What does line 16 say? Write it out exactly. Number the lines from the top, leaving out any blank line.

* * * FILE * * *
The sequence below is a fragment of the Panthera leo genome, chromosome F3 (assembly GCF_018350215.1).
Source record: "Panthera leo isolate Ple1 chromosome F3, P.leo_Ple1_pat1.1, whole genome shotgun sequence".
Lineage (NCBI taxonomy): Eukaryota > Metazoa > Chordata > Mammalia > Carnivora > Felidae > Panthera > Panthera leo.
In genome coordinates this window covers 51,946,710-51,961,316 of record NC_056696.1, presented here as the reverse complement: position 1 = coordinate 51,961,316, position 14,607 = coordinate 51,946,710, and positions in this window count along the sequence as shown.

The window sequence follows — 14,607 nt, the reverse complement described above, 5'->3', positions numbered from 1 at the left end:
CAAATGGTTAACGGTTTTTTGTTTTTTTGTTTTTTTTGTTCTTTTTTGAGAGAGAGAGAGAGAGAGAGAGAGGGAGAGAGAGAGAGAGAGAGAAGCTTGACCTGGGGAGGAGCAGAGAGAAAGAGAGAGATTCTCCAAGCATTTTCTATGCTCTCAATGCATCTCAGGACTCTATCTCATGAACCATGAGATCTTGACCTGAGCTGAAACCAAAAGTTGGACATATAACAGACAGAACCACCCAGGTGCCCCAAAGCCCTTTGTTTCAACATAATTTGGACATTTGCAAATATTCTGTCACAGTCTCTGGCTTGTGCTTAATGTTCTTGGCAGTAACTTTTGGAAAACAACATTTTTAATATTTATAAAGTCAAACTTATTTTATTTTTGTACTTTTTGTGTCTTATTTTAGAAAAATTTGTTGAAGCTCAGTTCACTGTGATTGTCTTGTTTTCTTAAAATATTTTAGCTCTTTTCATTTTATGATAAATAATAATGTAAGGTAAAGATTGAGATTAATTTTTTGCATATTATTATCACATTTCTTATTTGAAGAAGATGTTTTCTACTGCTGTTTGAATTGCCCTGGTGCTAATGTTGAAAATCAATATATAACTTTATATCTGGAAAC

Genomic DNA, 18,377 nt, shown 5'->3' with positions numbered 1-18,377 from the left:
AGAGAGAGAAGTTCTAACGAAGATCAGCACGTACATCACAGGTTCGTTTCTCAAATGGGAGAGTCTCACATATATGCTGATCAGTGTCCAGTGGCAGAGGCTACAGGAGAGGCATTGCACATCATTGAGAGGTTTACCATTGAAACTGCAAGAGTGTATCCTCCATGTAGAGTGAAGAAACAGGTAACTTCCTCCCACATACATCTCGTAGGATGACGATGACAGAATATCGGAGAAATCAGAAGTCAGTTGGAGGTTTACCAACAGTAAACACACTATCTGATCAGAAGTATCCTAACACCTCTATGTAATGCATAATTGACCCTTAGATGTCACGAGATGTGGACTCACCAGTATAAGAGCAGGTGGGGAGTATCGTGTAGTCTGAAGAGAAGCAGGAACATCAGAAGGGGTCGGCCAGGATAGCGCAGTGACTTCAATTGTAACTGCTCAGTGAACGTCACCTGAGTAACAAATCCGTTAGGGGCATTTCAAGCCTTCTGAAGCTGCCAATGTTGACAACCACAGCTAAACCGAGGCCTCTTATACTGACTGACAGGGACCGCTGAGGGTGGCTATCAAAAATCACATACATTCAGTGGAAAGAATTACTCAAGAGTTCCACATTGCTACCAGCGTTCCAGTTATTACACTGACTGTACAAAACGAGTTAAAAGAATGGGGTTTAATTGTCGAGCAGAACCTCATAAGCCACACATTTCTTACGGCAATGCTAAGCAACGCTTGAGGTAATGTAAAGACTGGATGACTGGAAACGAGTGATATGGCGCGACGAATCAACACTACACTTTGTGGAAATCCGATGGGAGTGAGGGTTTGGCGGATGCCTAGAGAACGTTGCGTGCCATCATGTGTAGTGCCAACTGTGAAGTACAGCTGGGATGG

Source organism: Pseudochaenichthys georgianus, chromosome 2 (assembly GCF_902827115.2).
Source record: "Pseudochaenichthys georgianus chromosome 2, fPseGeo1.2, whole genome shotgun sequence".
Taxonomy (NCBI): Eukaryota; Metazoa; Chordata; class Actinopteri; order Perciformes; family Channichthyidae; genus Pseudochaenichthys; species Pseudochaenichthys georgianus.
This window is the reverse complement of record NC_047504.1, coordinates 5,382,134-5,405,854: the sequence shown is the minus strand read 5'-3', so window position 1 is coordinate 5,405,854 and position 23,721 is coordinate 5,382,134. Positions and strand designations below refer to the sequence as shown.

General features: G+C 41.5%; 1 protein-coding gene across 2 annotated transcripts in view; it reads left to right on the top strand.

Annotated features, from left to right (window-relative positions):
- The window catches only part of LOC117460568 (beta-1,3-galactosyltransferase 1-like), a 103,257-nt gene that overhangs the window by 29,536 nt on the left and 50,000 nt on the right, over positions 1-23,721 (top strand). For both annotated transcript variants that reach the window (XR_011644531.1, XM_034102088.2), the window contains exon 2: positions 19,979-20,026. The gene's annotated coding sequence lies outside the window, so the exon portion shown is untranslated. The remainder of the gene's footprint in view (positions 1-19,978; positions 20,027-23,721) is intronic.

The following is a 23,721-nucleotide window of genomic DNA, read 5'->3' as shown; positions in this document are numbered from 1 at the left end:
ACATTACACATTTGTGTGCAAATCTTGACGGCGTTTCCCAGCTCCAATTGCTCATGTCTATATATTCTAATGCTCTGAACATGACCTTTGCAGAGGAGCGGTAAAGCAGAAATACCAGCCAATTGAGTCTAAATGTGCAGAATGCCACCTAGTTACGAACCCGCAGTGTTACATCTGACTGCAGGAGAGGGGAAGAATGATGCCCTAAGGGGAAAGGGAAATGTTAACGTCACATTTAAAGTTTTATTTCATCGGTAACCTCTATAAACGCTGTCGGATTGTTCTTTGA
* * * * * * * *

The following is a 23,721-nucleotide window of genomic DNA, read 5'->3' as shown; positions in this document are numbered from 1 at the left end: